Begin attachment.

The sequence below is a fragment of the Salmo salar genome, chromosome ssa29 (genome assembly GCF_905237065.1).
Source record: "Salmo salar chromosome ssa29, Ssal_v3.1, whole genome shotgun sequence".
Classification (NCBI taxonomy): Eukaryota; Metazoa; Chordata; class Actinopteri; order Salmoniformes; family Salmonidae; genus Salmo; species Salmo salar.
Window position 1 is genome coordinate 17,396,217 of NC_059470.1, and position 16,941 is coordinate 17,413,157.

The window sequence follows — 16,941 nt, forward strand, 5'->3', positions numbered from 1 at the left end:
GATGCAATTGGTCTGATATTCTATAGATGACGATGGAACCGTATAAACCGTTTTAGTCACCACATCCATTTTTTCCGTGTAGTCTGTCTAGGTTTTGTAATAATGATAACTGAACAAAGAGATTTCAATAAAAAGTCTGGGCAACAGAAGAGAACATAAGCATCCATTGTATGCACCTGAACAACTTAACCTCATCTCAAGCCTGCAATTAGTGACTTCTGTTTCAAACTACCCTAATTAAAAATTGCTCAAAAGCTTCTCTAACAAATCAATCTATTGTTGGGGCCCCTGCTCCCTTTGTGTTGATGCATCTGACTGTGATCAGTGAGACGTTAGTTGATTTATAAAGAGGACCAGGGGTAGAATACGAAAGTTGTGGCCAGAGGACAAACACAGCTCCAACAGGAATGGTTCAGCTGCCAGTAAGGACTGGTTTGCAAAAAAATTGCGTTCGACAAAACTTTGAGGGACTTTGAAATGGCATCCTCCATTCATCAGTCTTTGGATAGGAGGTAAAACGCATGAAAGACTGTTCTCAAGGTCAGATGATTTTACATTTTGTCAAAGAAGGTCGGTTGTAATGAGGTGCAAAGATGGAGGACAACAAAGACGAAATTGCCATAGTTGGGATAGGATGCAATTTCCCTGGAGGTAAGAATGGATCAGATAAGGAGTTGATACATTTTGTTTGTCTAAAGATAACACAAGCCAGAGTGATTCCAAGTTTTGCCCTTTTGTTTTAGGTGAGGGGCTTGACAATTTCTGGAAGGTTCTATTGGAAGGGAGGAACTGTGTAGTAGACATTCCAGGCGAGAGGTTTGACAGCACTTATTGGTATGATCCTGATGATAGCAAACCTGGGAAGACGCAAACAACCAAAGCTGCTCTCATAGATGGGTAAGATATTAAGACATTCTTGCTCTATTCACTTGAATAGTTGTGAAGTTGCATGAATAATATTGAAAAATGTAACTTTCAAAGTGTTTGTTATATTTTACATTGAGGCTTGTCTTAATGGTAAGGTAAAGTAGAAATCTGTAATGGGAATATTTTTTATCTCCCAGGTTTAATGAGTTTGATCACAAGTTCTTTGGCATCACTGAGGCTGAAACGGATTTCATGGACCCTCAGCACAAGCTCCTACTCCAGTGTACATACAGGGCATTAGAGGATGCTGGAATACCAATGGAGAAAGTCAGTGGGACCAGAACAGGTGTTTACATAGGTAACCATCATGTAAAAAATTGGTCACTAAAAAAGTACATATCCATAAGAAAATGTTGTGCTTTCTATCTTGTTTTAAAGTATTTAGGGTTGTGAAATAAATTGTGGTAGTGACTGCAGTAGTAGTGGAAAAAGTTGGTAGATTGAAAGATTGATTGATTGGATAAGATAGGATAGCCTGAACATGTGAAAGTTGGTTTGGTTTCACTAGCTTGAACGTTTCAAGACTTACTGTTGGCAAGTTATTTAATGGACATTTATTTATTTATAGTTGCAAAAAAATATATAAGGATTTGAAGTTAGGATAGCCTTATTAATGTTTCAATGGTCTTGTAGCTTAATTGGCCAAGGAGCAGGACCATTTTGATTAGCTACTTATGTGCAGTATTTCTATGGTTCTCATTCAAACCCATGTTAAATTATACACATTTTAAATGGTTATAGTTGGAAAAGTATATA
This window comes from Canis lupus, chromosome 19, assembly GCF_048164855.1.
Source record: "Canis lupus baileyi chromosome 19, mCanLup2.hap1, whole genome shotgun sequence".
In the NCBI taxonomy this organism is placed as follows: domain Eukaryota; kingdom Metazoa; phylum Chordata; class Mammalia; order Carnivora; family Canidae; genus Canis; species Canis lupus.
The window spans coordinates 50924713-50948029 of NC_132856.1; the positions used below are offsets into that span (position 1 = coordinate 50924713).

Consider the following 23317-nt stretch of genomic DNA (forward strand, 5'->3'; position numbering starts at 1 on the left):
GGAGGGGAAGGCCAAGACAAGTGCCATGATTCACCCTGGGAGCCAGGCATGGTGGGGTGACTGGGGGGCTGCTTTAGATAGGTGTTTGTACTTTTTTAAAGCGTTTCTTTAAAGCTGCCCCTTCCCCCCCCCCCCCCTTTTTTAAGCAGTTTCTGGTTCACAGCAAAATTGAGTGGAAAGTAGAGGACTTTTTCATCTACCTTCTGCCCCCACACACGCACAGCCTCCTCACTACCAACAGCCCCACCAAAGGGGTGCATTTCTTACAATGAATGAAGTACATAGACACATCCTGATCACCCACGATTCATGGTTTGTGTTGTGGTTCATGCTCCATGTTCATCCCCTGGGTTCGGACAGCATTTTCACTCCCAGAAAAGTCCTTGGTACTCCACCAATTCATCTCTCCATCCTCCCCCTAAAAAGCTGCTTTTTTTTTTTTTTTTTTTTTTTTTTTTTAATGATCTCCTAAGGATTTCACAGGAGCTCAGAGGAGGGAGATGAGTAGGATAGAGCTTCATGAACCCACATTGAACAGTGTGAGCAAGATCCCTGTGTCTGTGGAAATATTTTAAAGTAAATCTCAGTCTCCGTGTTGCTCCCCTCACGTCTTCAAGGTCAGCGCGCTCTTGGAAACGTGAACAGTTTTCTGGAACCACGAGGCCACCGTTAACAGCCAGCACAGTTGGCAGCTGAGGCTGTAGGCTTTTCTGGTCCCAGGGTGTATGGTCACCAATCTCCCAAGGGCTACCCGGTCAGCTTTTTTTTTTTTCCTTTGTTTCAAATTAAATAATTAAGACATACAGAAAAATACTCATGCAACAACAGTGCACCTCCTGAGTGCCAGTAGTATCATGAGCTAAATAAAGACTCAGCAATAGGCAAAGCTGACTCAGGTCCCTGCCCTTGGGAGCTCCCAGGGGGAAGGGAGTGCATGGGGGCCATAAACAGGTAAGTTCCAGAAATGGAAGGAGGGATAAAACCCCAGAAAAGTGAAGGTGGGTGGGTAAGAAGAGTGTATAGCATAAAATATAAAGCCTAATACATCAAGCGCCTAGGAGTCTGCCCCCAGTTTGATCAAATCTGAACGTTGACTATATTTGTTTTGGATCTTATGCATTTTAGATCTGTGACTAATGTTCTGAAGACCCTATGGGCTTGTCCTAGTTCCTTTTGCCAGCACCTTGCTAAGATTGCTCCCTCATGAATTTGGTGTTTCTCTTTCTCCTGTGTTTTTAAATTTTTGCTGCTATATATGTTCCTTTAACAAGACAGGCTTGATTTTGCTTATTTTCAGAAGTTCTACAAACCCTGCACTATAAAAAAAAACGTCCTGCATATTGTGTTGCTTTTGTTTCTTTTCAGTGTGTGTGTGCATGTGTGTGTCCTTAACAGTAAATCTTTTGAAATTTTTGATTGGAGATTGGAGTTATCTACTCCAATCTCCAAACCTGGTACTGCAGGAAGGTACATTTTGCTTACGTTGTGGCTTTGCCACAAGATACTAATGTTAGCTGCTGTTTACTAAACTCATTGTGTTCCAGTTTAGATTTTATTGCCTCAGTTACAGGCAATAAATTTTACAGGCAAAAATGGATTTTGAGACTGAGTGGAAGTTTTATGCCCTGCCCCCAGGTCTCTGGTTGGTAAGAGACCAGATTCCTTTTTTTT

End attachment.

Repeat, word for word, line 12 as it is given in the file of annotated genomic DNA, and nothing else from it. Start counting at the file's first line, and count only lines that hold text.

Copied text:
GGAGGGGAAGGCCAAGACAAGTGCCATGATTCACCCTGGGAGCCAGGCATGGTGGGGTGACTGGGGGGCTGCTTTAGATAGGTGTTTGTACTTTTTTAAAGCGTTTCTTTAAAGCTGCCCCTTCCCCCCCCCCCCCCTTTTTTAAGCAGTTTCTGGTTCACAGCAAAATTGAGTGGAAAGTAGAGGACTTTTTCATCTACCTTCTGCCCCCACACACGCACAGCCTCCTCACTACCAACAGCCCCACCAAAGGGGTGCATTTCTTACAATGAATGAAGTACATAGACACATCCTGATCACCCACGATTCATGGTTTGTGTTGTGGTTCATGCTCCATGTTCATCCCCTGGGTTCGGACAGCATTTTCACTCCCAGAAAAGTCCTTGGTACTCCACCAATTCATCTCTCCATCCTCCCCCTAAAAAGCTGCTTTTTTTTTTTTTTTTTTTTTTTTTTTTTAATGATCTCCTAAGGATTTCACAGGAGCTCAGAGGAGGGAGATGAGTAGGATAGAGCTTCATGAACCCACATTGAACAGTGTGAGCAAGATCCCTGTGTCTGTGGAAATATTTTAAAGTAAATCTCAGTCTCCGTGTTGCTCCCCTCACGTCTTCAAGGTCAGCGCGCTCTTGGAAACGTGAACAGTTTTCTGGAACCACGAGGCCACCGTTAACAGCCAGCACAGTTGGCAGCTGAGGCTGTAGGCTTTTCTGGTCCCAGGGTGTATGGTCACCAATCTCCCAAGGGCTACCCGGTCAGCTTTTTTTTTTTTCCTTTGTTTCAAATTAAATAATTAAGACATACAGAAAAATACTCATGCAACAACAGTGCACCTCCTGAGTGCCAGTAGTATCATGAGCTAAATAAAGACTCAGCAATAGGCAAAGCTGACTCAGGTCCCTGCCCTTGGGAGCTCCCAGGGGGAAGGGAGTGCATGGGGGCCATAAACAGGTAAGTTCCAGAAATGGAAGGAGGGATAAAACCCCAGAAAAGTGAAGGTGGGTGGGTAAGAAGAGTGTATAGCATAAAATATAAAGCCTAATACATCAAGCGCCTAGGAGTCTGCCCCCAGTTTGATCAAATCTGAACGTTGACTATATTTGTTTTGGATCTTATGCATTTTAGATCTGTGACTAATGTTCTGAAGACCCTATGGGCTTGTCCTAGTTCCTTTTGCCAGCACCTTGCTAAGATTGCTCCCTCATGAATTTGGTGTTTCTCTTTCTCCTGTGTTTTTAAATTTTTGCTGCTATATATGTTCCTTTAACAAGACAGGCTTGATTTTGCTTATTTTCAGAAGTTCTACAAACCCTGCACTATAAAAAAAAACGTCCTGCATATTGTGTTGCTTTTGTTTCTTTTCAGTGTGTGTGTGCATGTGTGTGTCCTTAACAGTAAATCTTTTGAAATTTTTGATTGGAGATTGGAGTTATCTACTCCAATCTCCAAACCTGGTACTGCAGGAAGGTACATTTTGCTTACGTTGTGGCTTTGCCACAAGATACTAATGTTAGCTGCTGTTTACTAAACTCATTGTGTTCCAGTTTAGATTTTATTGCCTCAGTTACAGGCAATAAATTTTACAGGCAAAAATGGATTTTGAGACTGAGTGGAAGTTTTATGCCCTGCCCCCAGGTCTCTGGTTGGTAAGAGACCAGATTCCTTTTTTTT